|Forty Carrots clientele is mostly women who are looking for a shopping respite. Above: crab cakes on a bed of salad greens. (photos by jonathan wiggs/globe staff)|
A healthy break from shopping
Forty Carrots is not a typical Cheap Eats spot. The parking lot is filled with well-cared-for high-end cars, like Mercedes and Lexus. Diners wear Chanel and Louis Vuitton. The restaurant is inside The Mall at Chestnut Hill, adjacent to and owned by Bloomingdale’s.
The china, including the futuristic Villeroy & Boch propeller-twirl soup bowls, is white. The rest of the space is a study in neon color. The restaurant decor includes variegated mini-stripes in chroma green, tangerine, violet, lime, and yellow on walls, menus, even the neckties of the servers. The effect is either Museum of Modern Art or Ikea on acid.
The restaurant is part of a small chain in operation for 30 years. Nine Bloomingdale’s locations, from California to Dubai, have a Forty Carrots location. Part of the intent is to keep well-heeled diners at the store - and inside the mall - and away from competing upscale eateries. On one weekday, while Chestnut Hill’s Forty Carrots was packed for lunch (with a line out the door), the nearby off-mall French bistro Aquitaine Chestnut Hill was not.
Lunchtime rush is anything but. At noon, the space fills with women who linger over colorful salads, beautifully plated sandwiches, and a variety of classics like a hearty, healthy Astoria spinach pie ($13), served with Greek salad; “high-protein’’ meatless lasagna ($13), layered with vegetables and ricotta, a bit mushy but still satisfying; and grilled portobello mushroom melts ($12), made with low-fat Alpine lace cheese. Many diners are regulars, settling in for a low-carb confab, and a break from shopping. The crowd begins to abate at around 3 p.m.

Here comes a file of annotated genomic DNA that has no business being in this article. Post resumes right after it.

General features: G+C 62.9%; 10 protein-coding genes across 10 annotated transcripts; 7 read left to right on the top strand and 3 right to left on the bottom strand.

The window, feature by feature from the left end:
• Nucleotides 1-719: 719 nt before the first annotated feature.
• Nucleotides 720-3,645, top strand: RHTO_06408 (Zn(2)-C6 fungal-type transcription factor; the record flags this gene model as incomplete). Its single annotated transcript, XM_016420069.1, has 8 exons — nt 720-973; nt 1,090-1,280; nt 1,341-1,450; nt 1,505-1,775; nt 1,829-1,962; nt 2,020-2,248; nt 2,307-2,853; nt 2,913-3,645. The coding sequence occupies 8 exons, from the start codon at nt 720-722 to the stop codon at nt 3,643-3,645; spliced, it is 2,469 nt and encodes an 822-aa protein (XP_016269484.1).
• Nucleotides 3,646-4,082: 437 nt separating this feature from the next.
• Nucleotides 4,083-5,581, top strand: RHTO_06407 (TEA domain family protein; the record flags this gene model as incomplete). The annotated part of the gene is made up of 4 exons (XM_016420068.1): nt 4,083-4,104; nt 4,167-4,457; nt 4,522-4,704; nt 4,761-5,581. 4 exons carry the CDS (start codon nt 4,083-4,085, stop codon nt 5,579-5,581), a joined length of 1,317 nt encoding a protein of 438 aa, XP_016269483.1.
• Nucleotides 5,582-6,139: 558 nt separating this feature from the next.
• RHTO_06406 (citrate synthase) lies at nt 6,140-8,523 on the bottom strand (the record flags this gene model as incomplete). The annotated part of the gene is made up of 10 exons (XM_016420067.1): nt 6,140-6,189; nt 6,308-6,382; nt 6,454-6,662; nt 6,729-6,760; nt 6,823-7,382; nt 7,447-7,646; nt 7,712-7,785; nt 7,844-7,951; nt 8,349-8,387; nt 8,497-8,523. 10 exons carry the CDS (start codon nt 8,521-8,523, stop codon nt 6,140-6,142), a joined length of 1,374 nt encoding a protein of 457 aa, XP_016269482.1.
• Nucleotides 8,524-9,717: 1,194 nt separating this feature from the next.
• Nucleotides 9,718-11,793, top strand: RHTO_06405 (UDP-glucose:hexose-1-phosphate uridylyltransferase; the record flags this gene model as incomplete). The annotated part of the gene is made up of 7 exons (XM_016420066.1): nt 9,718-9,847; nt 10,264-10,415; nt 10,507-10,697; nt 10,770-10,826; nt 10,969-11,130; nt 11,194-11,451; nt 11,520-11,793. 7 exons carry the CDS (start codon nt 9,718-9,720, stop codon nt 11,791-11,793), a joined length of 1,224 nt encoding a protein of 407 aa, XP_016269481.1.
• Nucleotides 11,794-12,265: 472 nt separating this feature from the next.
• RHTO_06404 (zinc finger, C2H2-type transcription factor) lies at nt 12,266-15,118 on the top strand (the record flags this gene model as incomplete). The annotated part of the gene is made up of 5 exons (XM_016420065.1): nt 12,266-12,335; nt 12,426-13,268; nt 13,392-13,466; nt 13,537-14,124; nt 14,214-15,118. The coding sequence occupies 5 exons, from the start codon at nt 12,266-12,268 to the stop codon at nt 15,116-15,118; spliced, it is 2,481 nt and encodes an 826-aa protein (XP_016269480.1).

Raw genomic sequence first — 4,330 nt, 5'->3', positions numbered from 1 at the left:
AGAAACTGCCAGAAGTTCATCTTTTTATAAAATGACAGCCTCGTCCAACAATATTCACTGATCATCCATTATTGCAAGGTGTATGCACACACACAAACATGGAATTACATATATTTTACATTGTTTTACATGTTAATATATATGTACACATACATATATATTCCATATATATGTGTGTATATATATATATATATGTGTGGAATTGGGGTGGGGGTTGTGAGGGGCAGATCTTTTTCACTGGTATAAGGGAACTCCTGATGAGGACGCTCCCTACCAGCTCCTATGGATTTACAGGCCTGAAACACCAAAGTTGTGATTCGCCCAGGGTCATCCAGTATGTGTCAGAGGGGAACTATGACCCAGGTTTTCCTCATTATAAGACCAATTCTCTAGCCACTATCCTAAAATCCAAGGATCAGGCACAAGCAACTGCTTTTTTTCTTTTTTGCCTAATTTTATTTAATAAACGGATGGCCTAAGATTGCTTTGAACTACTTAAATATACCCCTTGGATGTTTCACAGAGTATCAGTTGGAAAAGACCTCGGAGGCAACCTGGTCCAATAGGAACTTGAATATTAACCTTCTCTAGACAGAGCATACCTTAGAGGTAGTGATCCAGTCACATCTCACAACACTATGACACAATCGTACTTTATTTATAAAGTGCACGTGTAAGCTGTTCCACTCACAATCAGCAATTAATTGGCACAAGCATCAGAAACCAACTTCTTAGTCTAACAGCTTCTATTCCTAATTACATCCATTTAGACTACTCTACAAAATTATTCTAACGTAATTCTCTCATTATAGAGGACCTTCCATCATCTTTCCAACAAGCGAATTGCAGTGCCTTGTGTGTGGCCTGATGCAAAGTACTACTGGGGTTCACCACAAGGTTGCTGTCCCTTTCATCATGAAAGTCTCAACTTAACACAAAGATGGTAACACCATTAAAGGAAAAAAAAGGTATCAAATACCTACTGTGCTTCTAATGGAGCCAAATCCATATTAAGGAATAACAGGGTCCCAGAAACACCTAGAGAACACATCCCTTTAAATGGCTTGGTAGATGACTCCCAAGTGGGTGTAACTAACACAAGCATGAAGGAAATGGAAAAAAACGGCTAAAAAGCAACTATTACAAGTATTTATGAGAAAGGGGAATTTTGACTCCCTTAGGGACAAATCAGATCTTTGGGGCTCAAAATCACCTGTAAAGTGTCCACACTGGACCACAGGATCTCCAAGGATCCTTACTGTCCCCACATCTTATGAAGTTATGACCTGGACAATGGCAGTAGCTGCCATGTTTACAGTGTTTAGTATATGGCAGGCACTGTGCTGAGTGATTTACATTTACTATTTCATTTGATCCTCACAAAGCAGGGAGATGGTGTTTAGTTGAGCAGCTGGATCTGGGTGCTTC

This food is meant to be healthy. It’s often excellent, too. Chesapeake crab-cake sandwich ($16) is lightly fried, and sensibly seasoned to showcase quality seafood. Brioche-like rolls for all sandwiches are toasted, fluffy, and tasty. Each arrives with a large portion of mixed garden salad and an incongruously high-fat dressing in a ramekin on the side.
Slow-cooked soups are exceptional. Forty Carrots serves chicken noodle soup ($5) with a rich, flavorful broth, just-firm vegetables, and tender cubes of chicken. It comes with oddly hyper-crisp sesame flatbread. As part of the general carb-minimization of all dishes here, noodles are few but sufficient.
A surprising failure: the Forty Carrots carrot cake ($6). It’s an oversize slab, dry and grainy, with a white frosting that is too thin and far too sweet. For most regulars, dessert here after a light meal is frozen yogurt ($5-$7). Four flavors are prepared daily; all are fat-free (except plain, which is low-fat). Chocolate, coffee, and vanilla varieties have a hollow, icy flavor - possibly inherent in the zero-fat recipe. Women in the dining room do seem to generally enjoy all the flavors. Some stop in just for a take-away bowl.
Staff from chef to server, to the perky and perhaps overzealous PR personnel in Chestnut Hill and New York who monitor all communications, shows a level of pride and attention to detail that some fine dining eateries would be lucky to match. When the competent food doesn’t thrill, service and environment do.
This Forty Carrots location has been open for three years and has the feel of a private club. “Ninety percent of our customers are women,’’ confides my waiter, a young man who seems happy with the ratio. “Most of the other 10 percent are dragged in by their girlfriends,’’ he adds. A small bar is in the back where, he offers, men could come in voluntarily and enjoy any of several imported beers ($7).
It’s a nice gesture, but the men here are in the kitchen, and the best-selling beverage is tea. Blends ($3) are by Tavalon, they’re aspirational: “Calming,’’ “Anti-Aging,’’ “Energizing,’’ “Slimming,’’ and “Balancing.’’
Not unlike the food.
Ike DeLorenzo can be reached at firstname.lastname@example.org.